Argos instruments supplied by CNES are already flying on the current generation of MetOp satellites, collecting in-situ data of the oceans in three dimensions acquired by data buoys, floats and other devices. Combined with satellite observations, these measurements are making a vital contribution to ocean modelling and forecasting.
The new agreement signed by CNES and Eumetsat today will assure data continuity from 2022 through to 2040, with fourth-generation Argos instruments developed by CNES to be flown on the MetOp-SG1B and MetOp-SG2B satellites, and possibly also on MetOp-SG3B. Eumetsat will guarantee access to the service for the ground segment required to support data transmission to the user community.
On the occasion of the signature, CNES President Jean-Yves Le Gall commented: “CNES is very proud to have signed this new agreement with Eumetsat today. The Argos system and its user community are in the best shape ever and the number of applications is growing all the time. Besides helping scientists to track wildlife, Argos is also contributing to maritime safety and security, monitoring fishing vessels and tracking racing yachts, collecting data on ocean currents, salinity and temperature, and aiding weather forecasts, thus enhancing our understanding of climate change and biodiversity. By supporting oceanography and wildlife tracking applications, Argos is proving a key tool in predicting climate change and gauging its effects. With five new instruments set for launch in the years ahead, the renewal of the Argos system and its six instruments currently in orbit is now assured.”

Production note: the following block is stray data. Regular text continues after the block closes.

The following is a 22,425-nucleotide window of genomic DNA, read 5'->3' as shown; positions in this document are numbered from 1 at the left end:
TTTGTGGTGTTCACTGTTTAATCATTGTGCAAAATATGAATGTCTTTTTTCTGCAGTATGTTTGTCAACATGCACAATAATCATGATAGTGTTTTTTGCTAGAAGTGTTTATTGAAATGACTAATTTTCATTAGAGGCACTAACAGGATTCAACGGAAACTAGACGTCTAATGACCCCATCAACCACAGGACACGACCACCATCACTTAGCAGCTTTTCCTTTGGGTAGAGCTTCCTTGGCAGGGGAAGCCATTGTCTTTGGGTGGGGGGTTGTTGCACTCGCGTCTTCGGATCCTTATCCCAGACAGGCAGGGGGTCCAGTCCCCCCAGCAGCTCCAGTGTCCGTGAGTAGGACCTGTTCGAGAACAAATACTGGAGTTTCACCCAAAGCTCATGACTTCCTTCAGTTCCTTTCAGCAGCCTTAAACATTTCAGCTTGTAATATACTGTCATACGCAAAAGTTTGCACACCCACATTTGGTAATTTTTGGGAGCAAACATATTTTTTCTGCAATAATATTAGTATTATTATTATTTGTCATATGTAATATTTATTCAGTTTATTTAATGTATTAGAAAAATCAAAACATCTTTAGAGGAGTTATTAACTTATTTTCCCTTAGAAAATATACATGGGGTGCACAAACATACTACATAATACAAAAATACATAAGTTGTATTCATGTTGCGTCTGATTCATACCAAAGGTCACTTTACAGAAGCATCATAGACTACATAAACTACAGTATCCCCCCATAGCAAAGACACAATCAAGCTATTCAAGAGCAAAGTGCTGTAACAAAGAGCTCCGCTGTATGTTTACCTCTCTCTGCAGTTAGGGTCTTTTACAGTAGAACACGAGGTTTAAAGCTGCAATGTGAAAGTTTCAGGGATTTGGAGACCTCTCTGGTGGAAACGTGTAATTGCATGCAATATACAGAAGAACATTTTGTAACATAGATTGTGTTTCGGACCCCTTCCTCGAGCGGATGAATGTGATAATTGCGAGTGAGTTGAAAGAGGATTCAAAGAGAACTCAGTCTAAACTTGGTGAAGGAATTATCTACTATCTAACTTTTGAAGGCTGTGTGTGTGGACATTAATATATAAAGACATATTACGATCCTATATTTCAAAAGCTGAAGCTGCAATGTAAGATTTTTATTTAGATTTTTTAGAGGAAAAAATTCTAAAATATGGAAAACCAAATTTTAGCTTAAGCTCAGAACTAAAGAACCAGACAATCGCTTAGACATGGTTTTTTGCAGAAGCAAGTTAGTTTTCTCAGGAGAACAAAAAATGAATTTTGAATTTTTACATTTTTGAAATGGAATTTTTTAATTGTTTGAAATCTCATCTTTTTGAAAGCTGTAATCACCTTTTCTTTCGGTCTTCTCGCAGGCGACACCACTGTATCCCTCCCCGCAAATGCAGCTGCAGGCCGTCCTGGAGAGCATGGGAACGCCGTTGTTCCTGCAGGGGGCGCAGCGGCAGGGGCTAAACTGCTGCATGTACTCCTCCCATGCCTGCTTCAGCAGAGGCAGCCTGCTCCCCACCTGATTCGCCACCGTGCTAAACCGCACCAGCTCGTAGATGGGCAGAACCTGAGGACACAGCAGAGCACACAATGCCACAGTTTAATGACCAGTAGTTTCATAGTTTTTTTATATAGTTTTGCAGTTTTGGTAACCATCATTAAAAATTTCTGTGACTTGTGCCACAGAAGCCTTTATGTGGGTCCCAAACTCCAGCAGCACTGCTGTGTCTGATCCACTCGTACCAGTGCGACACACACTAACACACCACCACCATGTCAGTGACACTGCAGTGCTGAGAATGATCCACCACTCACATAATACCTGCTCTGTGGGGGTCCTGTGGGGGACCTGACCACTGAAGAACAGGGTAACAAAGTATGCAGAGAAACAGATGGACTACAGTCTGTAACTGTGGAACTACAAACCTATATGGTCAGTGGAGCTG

Eumetsat Director General Alain Ratier added: “The Argos system collects most ocean measurements from data buoys and floats, giving us deeper insight into the coupled ocean-atmosphere system, as do observations from the satellites operated by Eumetsat and by the Jason altimetry missions, on which we are also partnering CNES. It is this synergy that makes our cooperation with CNES so valuable.”